Diane Seuss won in poetry for “frank: sonnets. Her collection, a finalist for the National Book Critics Circle Prize, draws in part on her roots in rural Michigan and features her fierce and lyrical reflections on gender, class and substance abuse among other subjects.
“My father died very young. My mom raised my sister and me. Young me came to poetry by instinct alone,” Seuss said Monday, also citing influences ranging from Frank O’Hara to Amy Winehouse. “I consider ‘frank: sonnets’ a collaborative effort — with the living and the dead.”
Chacon created “Voiceless Mass” specifically for the pipe organ at The Cathedral of St. John the Evangelist in Milwaukee, where it premiered in November 2021. Chacon is a composer, performer and installation artist from the Navajo Nation. His art work, currently on display at the Whitney Biennial, is inspired by those who gathered near the Standing Rock reservation in the Dakotas to protest an oil pipeline.
“This was my first time writing for a church organ and I wanted to make a statement about the space that this organ is housed in,” said Chacon, who is Diné, the Navajo word for “the people.” “I wanted to think about the church’s role in the forming of the country, particularly as it pertains to Indigenous people.”
His 2020 opera, “Sweet Land,” co-composed with Du Yun, was performed outdoors at the Los Angeles State Historic Park earned critical praise for its revisionist telling of American history using different narratives simultaneously. The opera was awarded best opera by the Music Critics Association of North America for 2021.
Chacon has been mentoring hundreds of Native high school composers in the writing of string quartets through the Native American Composer Apprenticeship Project since 2004.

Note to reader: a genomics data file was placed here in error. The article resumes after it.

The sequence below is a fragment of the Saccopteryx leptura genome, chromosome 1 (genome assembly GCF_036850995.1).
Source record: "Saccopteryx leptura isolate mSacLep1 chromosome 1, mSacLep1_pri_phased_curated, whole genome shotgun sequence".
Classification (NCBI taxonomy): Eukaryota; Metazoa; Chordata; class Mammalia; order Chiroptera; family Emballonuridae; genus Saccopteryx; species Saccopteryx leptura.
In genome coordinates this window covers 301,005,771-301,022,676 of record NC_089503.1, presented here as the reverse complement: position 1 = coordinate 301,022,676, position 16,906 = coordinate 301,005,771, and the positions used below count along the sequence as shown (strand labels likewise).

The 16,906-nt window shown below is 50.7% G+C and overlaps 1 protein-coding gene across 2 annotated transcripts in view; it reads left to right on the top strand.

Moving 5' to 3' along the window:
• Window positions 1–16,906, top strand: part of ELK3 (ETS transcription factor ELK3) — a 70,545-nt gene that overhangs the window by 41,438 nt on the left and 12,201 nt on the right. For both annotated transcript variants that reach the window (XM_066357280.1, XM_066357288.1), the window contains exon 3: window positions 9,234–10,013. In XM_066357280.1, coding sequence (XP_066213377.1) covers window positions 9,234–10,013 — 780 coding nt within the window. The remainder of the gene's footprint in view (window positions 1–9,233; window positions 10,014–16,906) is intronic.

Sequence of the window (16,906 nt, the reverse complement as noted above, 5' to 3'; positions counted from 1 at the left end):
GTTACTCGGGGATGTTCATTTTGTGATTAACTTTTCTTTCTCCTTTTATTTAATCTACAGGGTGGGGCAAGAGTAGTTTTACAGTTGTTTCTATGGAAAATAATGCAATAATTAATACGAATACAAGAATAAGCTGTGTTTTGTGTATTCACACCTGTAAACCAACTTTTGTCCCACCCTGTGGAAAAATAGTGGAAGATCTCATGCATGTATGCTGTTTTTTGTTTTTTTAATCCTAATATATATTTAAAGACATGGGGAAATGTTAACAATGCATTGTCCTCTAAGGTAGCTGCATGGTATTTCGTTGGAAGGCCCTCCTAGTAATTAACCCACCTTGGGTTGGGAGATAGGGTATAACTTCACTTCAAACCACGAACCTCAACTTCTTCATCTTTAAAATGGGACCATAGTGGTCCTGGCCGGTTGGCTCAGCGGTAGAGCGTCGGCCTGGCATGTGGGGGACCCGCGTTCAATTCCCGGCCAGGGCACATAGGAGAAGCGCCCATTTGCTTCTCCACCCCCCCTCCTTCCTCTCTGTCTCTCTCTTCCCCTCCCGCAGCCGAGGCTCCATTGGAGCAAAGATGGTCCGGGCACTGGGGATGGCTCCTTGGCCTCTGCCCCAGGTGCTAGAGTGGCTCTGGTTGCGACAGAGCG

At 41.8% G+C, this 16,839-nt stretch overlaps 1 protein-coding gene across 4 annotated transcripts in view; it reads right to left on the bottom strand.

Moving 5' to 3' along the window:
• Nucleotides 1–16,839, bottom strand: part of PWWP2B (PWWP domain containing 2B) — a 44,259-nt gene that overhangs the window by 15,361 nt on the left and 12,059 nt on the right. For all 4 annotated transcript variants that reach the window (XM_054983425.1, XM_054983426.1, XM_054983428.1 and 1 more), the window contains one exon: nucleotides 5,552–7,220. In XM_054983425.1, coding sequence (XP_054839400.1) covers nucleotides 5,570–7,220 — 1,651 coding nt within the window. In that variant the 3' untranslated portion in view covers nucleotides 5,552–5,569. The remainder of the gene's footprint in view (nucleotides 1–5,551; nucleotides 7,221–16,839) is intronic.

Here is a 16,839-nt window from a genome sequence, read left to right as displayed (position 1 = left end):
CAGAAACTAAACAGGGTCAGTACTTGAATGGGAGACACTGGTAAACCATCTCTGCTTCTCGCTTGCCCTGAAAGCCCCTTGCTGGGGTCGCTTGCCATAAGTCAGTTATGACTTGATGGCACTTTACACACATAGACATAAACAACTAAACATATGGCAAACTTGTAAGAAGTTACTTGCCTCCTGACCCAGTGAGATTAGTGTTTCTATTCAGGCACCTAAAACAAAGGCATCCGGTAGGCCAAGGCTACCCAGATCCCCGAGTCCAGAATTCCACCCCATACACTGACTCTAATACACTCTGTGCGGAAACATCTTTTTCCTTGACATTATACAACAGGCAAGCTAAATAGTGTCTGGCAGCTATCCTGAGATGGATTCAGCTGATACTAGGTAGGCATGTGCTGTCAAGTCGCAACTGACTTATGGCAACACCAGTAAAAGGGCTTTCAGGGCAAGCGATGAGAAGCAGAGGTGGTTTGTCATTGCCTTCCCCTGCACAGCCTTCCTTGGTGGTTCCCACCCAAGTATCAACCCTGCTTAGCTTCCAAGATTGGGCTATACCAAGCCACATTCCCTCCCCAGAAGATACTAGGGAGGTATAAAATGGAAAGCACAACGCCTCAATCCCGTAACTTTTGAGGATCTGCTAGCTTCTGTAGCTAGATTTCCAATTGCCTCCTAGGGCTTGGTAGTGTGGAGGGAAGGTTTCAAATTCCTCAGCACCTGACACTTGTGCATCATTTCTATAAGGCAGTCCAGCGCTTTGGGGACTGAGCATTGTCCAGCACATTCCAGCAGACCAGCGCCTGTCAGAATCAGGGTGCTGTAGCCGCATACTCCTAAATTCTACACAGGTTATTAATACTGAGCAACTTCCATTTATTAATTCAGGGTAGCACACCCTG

Chacon told The Associated Press in an interview after learning of the Pulitzer win that he wants his work to stand as a reminder that Indigenous people are involved in chamber music and classical music.
“I am happy that this work was heard. I think overall chamber music is not something that can always be accessible to a broad audience,” Chacon said. “There’s an opportunity for anyone to listen to chamber music and I am happy I am able to contribute to that.”
Navajo Nation President Jonathan Nez congratulated Chacon, saying the artist exemplifies the tremendous potential of Navajos.
“His award showcases the talent, innovation and creativity of Indigenous people and shows our young people that anything is possible through hard work and prayer,” Nez said in a statement to the AP.
Chacon graduated from the University of New Mexico and the California Institute of the Arts and is scheduled to start a residency at the Pew Center for Arts and Heritage in Philadelphia in 2022.
His solo artworks have been displayed at the Whitney Museum of American Art and the Smithsonian Institute’s American Art Museum and National Museum of the American Indian and many more.
Drama finalists included “Selling Kabul” by Sylvia Khoury and “Kristina Wong, Sweatshop Overlord” by Kristina Wong.
The drama award, which includes a $15,000 prize, is “for a distinguished play by an American author, preferably original in its source and dealing with American life.” Ijames is a Philadelphia-based playwright and Wilma Theater co-artistic director whose “Fat Ham” production was streamed last summer.